A major casualty of China’s slowdown (discussed here) has been one of its key natural resources supplier, Australia. Many Australians feel misled by all the projections of China’s growing demand, believing that China will continue beating its yearly 8% growth projections.
The Australian: – China outperformed for a decade its own government’s 8 per cent growth target, which was lowered to 7.5 per cent for last year and this year.
And Australia’s budget planners were confident China’s economy would keep surpassing the official target.
They forecast that China’s economic growth, the core driver for Australian commodity sales and thus of our formerly burgeoning terms of trade, would bottom out at 8.5 per cent last year, rebounding higher this year. The current budget also was based on 2012 growth reaching 6.25 per cent in India and 2.25 per cent in Japan.
But China’s growth for last year ended up at 7.8 per cent, India’s at 4.5 per cent and Japan’s at 2 per cent. The forecasts were thus overestimated by 8.3 per cent, 28.1 per cent and 8.9 per cent respectively.
China is Australia’s top export buyer, Japan the second and India the fourth. So these outcomes had a big impact on budgeted receipts.
Last year’s budget papers forecast “economic conditions in China to remain solid”, and that Australian resource companies, high-end manufacturers, service providers and rural commodity producers would all gain more opportunities “as the Asian Century proceeds“, brandishing the government’s mantra of the day. They insisted that “China has the capacity to use macro-economic policy to stimulate growth”, and that terms of trade would remain “close to their highest sustained levels in 140 years”.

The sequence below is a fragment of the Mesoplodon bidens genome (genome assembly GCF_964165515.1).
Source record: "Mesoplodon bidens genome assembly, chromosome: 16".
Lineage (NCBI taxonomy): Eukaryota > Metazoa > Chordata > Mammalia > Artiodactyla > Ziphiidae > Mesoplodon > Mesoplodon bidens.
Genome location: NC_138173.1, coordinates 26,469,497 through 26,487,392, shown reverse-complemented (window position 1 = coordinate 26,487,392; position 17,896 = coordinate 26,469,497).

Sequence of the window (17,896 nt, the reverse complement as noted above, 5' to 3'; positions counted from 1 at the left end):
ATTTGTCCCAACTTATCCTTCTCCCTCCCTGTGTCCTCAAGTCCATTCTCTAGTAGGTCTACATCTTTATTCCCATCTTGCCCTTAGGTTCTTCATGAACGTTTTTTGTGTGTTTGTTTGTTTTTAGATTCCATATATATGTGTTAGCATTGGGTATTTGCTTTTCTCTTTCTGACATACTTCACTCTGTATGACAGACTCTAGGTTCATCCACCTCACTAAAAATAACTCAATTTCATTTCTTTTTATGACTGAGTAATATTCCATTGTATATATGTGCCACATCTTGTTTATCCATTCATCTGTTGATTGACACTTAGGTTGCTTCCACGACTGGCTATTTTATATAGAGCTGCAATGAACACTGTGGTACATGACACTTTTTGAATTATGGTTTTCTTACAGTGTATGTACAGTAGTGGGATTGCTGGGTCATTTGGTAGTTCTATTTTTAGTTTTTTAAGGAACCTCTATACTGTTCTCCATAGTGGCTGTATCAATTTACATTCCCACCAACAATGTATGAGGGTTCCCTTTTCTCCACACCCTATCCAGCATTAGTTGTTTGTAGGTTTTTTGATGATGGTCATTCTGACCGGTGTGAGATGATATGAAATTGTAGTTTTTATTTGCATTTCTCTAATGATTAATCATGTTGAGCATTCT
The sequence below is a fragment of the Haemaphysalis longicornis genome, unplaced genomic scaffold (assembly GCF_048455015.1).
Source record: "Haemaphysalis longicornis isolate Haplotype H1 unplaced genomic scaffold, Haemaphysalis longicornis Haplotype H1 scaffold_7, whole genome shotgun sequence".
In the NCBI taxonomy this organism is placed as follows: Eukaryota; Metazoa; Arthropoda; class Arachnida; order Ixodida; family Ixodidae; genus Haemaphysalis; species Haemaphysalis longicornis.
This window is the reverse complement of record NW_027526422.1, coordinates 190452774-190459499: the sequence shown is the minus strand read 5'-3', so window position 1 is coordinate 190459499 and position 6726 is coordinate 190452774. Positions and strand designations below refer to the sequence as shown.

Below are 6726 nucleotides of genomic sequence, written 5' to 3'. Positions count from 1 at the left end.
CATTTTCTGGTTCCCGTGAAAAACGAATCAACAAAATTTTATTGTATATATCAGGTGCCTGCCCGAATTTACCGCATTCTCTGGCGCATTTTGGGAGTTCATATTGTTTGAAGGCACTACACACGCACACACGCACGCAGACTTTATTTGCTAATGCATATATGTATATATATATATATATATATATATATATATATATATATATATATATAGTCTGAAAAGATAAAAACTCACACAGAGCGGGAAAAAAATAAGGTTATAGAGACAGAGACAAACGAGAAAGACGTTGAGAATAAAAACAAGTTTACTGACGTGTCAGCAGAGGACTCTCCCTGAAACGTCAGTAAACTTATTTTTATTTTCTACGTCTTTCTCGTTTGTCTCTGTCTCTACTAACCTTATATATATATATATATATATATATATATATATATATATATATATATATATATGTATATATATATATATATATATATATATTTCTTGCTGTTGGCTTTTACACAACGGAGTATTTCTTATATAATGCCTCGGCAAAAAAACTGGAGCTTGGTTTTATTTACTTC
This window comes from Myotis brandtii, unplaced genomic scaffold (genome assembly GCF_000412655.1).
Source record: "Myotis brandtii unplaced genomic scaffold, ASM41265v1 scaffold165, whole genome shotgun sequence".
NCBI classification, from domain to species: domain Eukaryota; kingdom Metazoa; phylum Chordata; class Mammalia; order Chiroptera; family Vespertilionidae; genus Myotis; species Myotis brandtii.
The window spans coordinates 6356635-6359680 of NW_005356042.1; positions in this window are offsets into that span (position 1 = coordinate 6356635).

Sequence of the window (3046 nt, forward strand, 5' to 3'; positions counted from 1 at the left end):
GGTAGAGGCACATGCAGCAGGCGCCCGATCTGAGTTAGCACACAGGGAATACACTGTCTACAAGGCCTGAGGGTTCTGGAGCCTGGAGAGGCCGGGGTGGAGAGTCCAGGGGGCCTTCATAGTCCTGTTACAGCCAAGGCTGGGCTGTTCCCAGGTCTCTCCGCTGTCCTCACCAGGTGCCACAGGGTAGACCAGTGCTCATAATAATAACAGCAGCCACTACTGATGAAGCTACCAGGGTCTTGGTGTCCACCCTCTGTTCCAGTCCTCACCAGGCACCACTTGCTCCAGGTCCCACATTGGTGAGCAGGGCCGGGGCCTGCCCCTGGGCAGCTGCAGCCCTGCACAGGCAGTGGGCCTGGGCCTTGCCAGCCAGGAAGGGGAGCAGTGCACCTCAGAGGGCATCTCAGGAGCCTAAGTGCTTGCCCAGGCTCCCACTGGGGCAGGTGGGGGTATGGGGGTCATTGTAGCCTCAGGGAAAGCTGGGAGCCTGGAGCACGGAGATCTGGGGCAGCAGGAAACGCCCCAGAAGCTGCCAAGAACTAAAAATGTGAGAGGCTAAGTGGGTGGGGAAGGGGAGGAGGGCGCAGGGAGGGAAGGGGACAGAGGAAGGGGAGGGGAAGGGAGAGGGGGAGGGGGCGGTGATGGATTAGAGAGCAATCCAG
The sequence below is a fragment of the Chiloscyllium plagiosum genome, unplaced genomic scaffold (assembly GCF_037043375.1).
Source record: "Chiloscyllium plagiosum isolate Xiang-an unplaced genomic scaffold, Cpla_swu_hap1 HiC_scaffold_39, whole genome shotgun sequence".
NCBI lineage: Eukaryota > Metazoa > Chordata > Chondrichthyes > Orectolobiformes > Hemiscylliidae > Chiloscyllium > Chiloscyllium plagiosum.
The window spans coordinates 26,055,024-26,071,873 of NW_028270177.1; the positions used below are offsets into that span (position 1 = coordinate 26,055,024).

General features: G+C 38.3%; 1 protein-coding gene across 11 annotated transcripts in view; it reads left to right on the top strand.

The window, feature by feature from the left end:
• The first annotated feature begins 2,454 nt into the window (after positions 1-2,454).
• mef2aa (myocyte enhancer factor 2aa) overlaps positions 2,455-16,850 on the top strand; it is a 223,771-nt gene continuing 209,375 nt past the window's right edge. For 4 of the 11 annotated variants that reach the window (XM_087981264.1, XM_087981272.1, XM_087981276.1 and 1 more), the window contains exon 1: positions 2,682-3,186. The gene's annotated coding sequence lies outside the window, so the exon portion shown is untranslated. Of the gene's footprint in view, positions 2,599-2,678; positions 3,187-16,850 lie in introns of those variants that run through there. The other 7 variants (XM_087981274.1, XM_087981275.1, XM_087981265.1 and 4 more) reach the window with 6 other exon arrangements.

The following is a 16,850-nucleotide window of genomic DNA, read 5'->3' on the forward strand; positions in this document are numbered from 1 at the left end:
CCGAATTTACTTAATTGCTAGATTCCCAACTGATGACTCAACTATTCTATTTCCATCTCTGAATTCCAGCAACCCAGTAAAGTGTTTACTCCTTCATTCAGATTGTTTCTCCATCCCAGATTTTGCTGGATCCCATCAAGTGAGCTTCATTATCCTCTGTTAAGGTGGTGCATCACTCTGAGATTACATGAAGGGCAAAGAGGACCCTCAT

Right… So much for the “Asian Century” – at least for now. The deterioration in Australia’s fundamentals has been harsh, as exports and new orders plunged in the last few months.
Australian Industry Group: – Reflecting ongoing weakness in the global economy and the high Australian dollar, the manufacturing exports sub-index worsened again in April. The exports sub-index fell 2.9 points to 24.5 (seasonally adjusted) in April, marking the ninth consecutive month of contraction and the lowest reading for the exports sub-index in the history of this series (commencing in 2004).
SoberLookAnd Australia’s overall manufacturing index hit the lowest level since 2009, with the nation’s manufacturing sector in full contraction.
SoberLookThe Reserve Bank of Australia has been holding rates steady for much too long, believing in some sort of miracle from China (per government’s forecast). What makes their job particularly difficult is the fact that both the US and Japan are conducting unprecedented monetary expansion, thus putting upward pressure on the Australian dollar. And that makes Australian products less competitive in global markets, particularly versus South American competitors (see post).
The Australian: – [Matthew Johnson (UBS)] said any further easing in the US would force the RBA to cut interest rates to stop the [Australian] dollar from being propelled higher.
Now the RBA has little choice but to ease monetary policy by lowering short term rates. Given the worsening economic fundamentals and most major central banks’ highly accommodative policies, the RBA will be forced to abandon its normally hawkish stance. It may be Australia’s turn to enter the currency war.